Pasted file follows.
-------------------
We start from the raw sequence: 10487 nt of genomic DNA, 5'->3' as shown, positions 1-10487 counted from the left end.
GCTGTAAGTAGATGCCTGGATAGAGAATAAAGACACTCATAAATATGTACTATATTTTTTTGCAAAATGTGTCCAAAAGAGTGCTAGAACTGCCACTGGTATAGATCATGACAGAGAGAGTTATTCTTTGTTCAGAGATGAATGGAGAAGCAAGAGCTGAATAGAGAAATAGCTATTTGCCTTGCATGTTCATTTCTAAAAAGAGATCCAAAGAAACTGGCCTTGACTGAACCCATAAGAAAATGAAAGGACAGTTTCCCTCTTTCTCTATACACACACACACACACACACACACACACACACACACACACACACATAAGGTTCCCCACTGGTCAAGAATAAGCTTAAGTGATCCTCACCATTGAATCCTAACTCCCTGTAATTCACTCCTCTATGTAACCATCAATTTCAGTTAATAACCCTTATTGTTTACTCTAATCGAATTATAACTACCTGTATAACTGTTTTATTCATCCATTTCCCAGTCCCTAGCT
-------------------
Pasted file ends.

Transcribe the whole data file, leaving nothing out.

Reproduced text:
We start from the raw sequence: 10487 nt of genomic DNA, 5'->3' as shown, positions 1-10487 counted from the left end.
GCTGTAAGTAGATGCCTGGATAGAGAATAAAGACACTCATAAATATGTACTATATTTTTTTGCAAAATGTGTCCAAAAGAGTGCTAGAACTGCCACTGGTATAGATCATGACAGAGAGAGTTATTCTTTGTTCAGAGATGAATGGAGAAGCAAGAGCTGAATAGAGAAATAGCTATTTGCCTTGCATGTTCATTTCTAAAAAGAGATCCAAAGAAACTGGCCTTGACTGAACCCATAAGAAAATGAAAGGACAGTTTCCCTCTTTCTCTATACACACACACACACACACACACACACACACACACACACACACACATAAGGTTCCCCACTGGTCAAGAATAAGCTTAAGTGATCCTCACCATTGAATCCTAACTCCCTGTAATTCACTCCTCTATGTAACCATCAATTTCAGTTAATAACCCTTATTGTTTACTCTAATCGAATTATAACTACCTGTATAACTGTTTTATTCATCCATTTCCCAGTCCCTAGCT